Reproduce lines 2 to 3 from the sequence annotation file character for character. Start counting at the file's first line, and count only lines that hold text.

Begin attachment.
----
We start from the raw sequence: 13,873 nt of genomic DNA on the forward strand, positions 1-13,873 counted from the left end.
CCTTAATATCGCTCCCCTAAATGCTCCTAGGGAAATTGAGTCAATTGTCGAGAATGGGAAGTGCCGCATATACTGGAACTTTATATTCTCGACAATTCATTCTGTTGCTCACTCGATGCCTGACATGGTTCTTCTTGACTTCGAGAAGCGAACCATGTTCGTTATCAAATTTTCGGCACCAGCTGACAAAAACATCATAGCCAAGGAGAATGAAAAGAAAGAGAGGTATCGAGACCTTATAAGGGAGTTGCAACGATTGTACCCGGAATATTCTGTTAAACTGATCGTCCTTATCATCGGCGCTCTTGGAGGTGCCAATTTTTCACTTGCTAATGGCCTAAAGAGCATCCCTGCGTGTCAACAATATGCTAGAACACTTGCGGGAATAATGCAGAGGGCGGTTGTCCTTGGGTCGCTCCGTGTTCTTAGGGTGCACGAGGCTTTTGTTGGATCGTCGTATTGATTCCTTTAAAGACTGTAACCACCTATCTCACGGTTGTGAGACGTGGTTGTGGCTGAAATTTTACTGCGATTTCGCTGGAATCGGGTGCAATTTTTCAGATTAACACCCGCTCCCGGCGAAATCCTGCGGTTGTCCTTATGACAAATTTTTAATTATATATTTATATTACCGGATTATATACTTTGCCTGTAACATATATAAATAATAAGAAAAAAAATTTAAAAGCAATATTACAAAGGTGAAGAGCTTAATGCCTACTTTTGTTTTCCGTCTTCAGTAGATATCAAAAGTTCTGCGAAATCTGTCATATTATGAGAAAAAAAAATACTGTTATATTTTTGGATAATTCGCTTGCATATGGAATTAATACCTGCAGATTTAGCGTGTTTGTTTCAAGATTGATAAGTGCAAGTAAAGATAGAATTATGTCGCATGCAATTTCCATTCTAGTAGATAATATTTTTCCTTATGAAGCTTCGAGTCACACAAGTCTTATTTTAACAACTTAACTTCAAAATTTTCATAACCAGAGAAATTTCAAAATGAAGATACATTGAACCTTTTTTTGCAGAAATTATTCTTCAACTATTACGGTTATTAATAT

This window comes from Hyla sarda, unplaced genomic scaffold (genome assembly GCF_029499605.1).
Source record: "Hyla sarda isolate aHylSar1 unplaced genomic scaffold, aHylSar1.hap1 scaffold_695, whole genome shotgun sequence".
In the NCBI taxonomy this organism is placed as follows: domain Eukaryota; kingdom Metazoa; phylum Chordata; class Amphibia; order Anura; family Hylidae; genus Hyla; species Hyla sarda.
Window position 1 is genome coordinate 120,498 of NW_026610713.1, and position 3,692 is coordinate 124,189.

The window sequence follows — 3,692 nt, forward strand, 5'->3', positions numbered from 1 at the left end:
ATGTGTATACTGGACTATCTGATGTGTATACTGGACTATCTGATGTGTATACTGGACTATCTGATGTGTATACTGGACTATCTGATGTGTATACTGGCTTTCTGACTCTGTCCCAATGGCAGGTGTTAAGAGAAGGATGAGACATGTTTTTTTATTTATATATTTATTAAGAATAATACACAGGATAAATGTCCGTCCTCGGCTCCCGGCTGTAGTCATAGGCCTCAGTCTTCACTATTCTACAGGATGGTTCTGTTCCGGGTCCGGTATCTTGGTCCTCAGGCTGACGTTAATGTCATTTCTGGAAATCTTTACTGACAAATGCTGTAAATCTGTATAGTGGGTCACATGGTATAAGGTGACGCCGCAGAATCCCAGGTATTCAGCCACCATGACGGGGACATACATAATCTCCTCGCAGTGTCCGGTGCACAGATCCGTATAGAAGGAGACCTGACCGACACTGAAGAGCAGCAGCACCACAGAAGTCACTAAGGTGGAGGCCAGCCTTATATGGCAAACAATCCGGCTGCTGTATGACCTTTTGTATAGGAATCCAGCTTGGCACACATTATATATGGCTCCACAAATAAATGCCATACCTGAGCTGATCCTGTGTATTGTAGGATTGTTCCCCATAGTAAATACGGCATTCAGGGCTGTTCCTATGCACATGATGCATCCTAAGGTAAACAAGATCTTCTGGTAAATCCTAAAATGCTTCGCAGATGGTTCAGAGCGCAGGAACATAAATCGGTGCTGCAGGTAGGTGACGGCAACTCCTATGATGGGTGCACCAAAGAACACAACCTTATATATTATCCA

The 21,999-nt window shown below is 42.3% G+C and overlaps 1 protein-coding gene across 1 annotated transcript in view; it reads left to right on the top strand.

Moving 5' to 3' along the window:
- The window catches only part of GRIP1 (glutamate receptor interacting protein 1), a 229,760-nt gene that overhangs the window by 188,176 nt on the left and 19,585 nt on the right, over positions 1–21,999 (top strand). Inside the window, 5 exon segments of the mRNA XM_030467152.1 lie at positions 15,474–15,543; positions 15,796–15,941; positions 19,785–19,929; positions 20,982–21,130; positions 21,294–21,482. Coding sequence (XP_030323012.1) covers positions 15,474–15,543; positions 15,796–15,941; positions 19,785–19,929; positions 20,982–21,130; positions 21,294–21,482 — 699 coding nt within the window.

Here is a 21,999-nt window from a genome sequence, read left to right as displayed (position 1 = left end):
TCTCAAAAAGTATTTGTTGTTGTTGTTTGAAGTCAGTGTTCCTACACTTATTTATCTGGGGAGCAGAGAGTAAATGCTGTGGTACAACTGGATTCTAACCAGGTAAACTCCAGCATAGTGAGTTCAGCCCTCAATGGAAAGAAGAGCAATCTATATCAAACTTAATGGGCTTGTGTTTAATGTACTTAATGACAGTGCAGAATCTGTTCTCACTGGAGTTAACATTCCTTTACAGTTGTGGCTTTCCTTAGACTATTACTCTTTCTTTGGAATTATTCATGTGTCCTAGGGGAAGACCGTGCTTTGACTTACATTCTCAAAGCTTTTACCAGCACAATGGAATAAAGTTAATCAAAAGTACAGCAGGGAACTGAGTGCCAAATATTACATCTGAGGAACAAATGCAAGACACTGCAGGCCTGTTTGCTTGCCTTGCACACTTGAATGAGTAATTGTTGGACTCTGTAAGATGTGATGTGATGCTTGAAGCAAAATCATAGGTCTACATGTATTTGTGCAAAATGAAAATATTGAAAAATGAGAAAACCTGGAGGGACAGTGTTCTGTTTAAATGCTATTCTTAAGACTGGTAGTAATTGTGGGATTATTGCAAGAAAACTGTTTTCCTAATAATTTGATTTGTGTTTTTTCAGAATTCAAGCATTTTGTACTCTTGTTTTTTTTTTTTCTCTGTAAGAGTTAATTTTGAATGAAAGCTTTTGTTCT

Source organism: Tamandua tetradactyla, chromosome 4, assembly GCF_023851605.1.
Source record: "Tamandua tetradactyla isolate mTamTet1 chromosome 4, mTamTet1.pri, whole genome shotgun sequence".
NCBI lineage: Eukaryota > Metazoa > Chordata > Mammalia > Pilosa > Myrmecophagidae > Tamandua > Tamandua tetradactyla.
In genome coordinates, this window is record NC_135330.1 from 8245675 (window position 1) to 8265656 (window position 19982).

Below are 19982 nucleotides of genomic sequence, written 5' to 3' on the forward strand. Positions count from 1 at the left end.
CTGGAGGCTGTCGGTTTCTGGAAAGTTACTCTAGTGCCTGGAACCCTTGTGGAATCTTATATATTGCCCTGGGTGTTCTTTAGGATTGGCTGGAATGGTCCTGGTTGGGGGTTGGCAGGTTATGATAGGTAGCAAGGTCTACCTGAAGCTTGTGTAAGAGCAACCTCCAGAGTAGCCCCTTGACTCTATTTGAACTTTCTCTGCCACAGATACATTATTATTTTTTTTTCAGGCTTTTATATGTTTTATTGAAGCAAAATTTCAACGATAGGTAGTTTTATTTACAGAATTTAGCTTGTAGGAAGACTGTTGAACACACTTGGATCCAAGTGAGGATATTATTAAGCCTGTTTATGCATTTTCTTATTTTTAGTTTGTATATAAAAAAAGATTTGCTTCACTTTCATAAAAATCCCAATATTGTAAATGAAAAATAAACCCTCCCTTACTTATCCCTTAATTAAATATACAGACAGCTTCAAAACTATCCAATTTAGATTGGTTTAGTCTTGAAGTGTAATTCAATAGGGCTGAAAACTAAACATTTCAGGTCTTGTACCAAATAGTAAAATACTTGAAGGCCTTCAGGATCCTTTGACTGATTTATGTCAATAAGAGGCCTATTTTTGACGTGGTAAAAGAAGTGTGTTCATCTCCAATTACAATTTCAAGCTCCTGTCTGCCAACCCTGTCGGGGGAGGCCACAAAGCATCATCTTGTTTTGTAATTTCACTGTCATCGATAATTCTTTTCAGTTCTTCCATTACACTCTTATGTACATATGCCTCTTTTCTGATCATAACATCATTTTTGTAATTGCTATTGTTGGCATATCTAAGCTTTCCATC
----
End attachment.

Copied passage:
CCTTAATATCGCTCCCCTAAATGCTCCTAGGGAAATTGAGTCAATTGTCGAGAATGGGAAGTGCCGCATATACTGGAACTTTATATTCTCGACAATTCATTCTGTTGCTCACTCGATGCCTGACATGGTTCTTCTTGACTTCGAGAAGCGAACCATGTTCGTTATCAAATTTTCGGCACCAGCTGACAAAAACATCATAGCCAAGGAGAATGAAAAGAAAGAGAGGTATCGAGACCTTATAAGGGAGTTGCAACGATTGTACCCGGAATATTCTGTTAAACTGATCGTCCTTATCATCGGCGCTCTTGGAGGTGCCAATTTTTCACTTGCTAATGGCCTAAAGAGCATCCCTGCGTGTCAACAATATGCTAGAACACTTGCGGGAATAATGCAGAGGGCGGTTGTCCTTGGGTCGCTCCGTGTTCTTAGGGTGCACGAGGCTTTTGTTGGATCGTCGTATTGATTCCTTTAAAGACTGTAACCACCTATCTCACGGTTGTGAGACGTGGTTGTGGCTGAAATTTTACTGCGATTTCGCTGGAATCGGGTGCAATTTTTCAGATTAACACCCGCTCCCGGCGAAATCCTGCGGTTGTCCTTATGACAAATTTTTAATTATATATTTATATTACCGGATTATATACTTTGCCTGTAACATATATAAATAATAAGAAAAAAAATTTAAAAGCAATATTACAAAGGTGAAGAGCTTAATGCCTACTTTTGTTTTCCGTCTTCAGTAGATATCAAAAGTTCTGCGAAATCTGTCATATTATGAGAAAAAAAAATACTGTTATATTTTTGGATAATTCGCTTGCATATGGAATTAATACCTGCAGATTTAGCGTGTTTGTTTCAAGATTGATAAGTGCAAGTAAAGATAGAATTATGTCGCATGCAATTTCCATTCTAGTAGATAATATTTTTCCTTATGAAGCTTCGAGTCACACAAGTCTTATTTTAACAACTTAACTTCAAAATTTTCATAACCAGAGAAATTTCAAAATGAAGATACATTGAACCTTTTTTTGCAGAAATTATTCTTCAACTATTACGGTTATTAATAT

This window comes from Hyla sarda, unplaced genomic scaffold (genome assembly GCF_029499605.1).